They are longtime pals who ply their trade behind a mask.
Max Stassi and Andrew Susac have crouched behind a plate, encased in catcher’s gear, since the days a bat stood a bit taller.
Except this winter.
Stassi, from Yuba City High School, and Susac, from Jesuit, have met regularly at a mutual friend’s home near American River Drive, fine-tuning skills in a palatial back yard lined with towering trees that serve as shade and makeshift foul poles. They stretch ; they talk baseball, life and goals ; and then they tear into batting practice in a cage.
Now the real fun starts. Stassi and Susac head to spring training next week to continue their dream-come-true journeys. Susac is back with the Giants, still glowing about his July call-up with his boyhood favorite team and the unreal memories of a World Series triumph. Stassi, a two-time Bee Player of the Year, aims to be a regular with the Houston Astros. He has had painfully mixed reviews of his two brief major-league stints.
For two baseball lifers, Stassi said he and Susac are basking in “the great life.”
Stassi was coached by his father, Jim, growing up, including Sac-Joaquin Section championship seasons at Yuba City with brothers Brock and Jake. Now retired from high school coaching, Jim takes in as many of his sons’ games as he can jam into the spring and summer.
And the thing about baseball fathers, Stassi said, is they’re always there, as reliable as that catcher’s mask.
Jim was there for Stassi’s memorable big-league debut with Houston on Aug. 20, 2013, in Arlington, Texas. . Max went 2 for 3.
The next day, Stassi’s first major-league RBI came with a big price. With his father watching again, Stassi took a Tanner Scheppers 96-mph fastball to the face with the bases loaded in the eighth, sending him to the hospital and placing him on the disabled list for a month.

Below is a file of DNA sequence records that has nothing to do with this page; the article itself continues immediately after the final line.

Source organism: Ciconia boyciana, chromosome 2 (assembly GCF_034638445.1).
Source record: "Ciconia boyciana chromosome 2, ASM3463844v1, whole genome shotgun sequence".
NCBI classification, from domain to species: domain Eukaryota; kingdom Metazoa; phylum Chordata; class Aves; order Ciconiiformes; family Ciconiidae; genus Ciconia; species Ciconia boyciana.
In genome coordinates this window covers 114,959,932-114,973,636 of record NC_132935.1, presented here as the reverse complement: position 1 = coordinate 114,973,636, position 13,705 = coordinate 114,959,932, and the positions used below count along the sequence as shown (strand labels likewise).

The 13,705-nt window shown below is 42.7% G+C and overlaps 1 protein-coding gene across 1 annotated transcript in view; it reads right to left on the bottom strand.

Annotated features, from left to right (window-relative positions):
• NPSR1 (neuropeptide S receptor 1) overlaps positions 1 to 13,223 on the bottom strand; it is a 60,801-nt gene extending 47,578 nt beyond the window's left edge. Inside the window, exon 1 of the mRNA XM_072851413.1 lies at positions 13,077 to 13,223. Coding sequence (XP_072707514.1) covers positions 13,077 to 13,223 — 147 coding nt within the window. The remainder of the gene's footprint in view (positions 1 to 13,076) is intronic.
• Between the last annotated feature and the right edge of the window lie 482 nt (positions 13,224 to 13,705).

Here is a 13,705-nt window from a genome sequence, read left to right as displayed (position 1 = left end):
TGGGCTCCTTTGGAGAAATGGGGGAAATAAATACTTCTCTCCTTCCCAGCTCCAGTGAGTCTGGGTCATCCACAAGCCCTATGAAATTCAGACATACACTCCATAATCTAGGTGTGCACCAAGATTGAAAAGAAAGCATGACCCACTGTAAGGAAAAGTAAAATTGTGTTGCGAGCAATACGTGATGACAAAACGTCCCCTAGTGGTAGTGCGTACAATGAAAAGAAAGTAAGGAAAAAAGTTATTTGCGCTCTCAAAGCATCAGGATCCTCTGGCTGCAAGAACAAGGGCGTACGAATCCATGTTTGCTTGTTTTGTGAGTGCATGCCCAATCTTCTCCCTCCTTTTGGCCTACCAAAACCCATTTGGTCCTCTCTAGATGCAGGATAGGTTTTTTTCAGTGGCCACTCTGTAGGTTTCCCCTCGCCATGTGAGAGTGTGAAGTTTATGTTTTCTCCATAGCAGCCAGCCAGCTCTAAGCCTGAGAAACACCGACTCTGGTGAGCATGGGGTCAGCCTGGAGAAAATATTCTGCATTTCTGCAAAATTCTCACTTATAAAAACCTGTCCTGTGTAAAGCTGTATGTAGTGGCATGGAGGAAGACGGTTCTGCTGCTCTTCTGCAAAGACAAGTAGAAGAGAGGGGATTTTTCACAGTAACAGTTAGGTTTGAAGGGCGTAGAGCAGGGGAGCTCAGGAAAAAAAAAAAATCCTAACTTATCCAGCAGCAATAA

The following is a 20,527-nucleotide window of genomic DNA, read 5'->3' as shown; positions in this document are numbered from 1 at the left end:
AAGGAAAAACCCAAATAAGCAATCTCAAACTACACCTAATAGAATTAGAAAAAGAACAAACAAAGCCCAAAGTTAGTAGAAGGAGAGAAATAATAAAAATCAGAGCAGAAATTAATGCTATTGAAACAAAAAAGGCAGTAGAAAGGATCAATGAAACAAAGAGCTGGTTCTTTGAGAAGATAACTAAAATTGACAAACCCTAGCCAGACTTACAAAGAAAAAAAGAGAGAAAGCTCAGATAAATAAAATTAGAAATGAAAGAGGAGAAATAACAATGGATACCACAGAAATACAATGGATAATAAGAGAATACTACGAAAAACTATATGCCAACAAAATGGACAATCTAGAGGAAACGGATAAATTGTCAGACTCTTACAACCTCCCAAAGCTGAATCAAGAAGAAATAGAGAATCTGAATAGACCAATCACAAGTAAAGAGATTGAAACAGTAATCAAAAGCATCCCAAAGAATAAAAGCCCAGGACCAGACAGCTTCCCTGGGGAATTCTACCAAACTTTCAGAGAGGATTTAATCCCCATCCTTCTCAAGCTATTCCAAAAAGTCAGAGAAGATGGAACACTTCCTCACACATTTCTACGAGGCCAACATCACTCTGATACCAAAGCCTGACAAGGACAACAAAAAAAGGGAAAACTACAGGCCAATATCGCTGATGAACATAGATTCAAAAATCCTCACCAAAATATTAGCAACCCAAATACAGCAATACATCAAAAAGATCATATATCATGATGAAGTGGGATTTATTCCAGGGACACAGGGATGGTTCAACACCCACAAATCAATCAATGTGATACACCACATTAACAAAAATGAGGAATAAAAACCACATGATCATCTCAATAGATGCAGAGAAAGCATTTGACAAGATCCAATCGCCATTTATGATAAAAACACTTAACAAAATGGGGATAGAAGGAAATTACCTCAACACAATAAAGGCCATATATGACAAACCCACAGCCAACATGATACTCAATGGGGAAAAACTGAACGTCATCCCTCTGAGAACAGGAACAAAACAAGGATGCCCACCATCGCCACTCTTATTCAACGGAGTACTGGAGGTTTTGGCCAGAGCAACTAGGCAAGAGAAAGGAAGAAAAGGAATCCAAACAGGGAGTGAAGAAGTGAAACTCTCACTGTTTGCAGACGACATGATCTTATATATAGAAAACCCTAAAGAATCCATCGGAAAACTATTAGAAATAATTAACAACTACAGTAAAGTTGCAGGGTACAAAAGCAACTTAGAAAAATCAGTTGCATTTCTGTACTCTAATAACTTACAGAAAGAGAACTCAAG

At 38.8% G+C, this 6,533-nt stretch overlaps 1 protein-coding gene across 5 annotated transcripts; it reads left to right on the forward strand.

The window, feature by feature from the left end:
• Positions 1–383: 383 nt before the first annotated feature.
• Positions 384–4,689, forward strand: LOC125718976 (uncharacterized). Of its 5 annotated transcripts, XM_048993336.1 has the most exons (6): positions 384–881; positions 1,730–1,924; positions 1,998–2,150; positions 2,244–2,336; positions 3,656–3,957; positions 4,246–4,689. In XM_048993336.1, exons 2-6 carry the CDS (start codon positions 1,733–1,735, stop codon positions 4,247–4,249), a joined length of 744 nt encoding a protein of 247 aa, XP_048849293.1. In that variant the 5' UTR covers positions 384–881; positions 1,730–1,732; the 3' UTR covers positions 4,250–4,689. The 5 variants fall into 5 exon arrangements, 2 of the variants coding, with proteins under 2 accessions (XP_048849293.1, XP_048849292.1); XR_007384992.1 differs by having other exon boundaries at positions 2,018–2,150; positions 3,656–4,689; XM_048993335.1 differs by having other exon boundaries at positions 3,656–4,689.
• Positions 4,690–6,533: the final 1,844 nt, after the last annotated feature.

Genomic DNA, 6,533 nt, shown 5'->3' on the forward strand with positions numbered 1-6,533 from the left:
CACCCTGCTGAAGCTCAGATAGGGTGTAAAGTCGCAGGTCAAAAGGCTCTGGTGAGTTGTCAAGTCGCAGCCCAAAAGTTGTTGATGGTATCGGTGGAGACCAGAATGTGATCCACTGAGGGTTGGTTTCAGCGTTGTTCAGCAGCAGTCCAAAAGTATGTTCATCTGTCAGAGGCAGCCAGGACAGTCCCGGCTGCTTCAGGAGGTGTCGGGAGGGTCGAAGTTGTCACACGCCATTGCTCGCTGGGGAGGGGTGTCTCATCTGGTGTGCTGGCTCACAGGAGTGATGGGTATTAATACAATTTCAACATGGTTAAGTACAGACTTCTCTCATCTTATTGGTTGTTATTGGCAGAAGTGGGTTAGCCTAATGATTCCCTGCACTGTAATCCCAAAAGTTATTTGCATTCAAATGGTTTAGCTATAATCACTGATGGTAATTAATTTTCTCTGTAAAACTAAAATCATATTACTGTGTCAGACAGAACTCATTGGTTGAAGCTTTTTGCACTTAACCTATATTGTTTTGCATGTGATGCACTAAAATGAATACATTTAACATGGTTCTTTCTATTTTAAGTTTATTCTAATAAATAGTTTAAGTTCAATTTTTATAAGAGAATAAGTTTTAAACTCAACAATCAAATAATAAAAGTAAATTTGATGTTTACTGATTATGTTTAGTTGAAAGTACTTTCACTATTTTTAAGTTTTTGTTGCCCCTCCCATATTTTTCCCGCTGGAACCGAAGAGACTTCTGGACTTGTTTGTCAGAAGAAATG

After three big-league games in 2013, Stassi played seven in 2014 for the Astros after being called up from Triple-A Oklahoma City.
Lessons from Dad continue to shape his career, Stassi said.
“He taught me everything in life, on the field and off the field,” Stassi said. “And he always preached to us that you’ve got to put the work in. That’s the root of everything. Very thankful for everything he taught me.”
Susac’s father, Nick, is a big man with a big personality who embraced big goals. He has marveled at his son’s baseball drive since the days a loud “ping” reverberated off the walls of their Roseville home in the middle of the night.
“It was Andrew hitting off the T, always trying to get better,” Nick Susac said.
“The work ethic only intensifies now,” Andrew said. “I add new things every year – how far to push my body.”
Said Stassi: “The key is hard work and pride. Know where you come from, always stay humble. There’s always going to be someone bigger and better out there, so you’ve got to always outwork the other guy.”
Susac made his major-league debut last summer, family in tow.
“It was a crazy night, something you never forget,” Susac said. “We (the Fresno Grizzlies) were playing in El Paso, and I was in my hotel room. I got a call at 12 or 1 (a.m.) and, ‘Hey, you’re coming out (to San Francisco).’ My parents were in Tahoe, so I had to call and ruin their vacation.”
More charmed living: Susac is engaged to his Oregon State sweetheart, Maggie Doremus, a former softball player with the Beavers. Though he once joked Doremus “snores like a bear” in a survey of relationship highs and lows, Susac said he knows he met a keeper. Doremus is known to shag fly balls for her fiancé during workouts.
“Date nights have been soft-toss workouts with a baseball,” Susac said. “It’s been such a great ride. I got engaged, won the World Series with a tremendous team. Some say it’s down hill after that.”
Follow Joe Davidson on Twitter @SacBee_JoeD.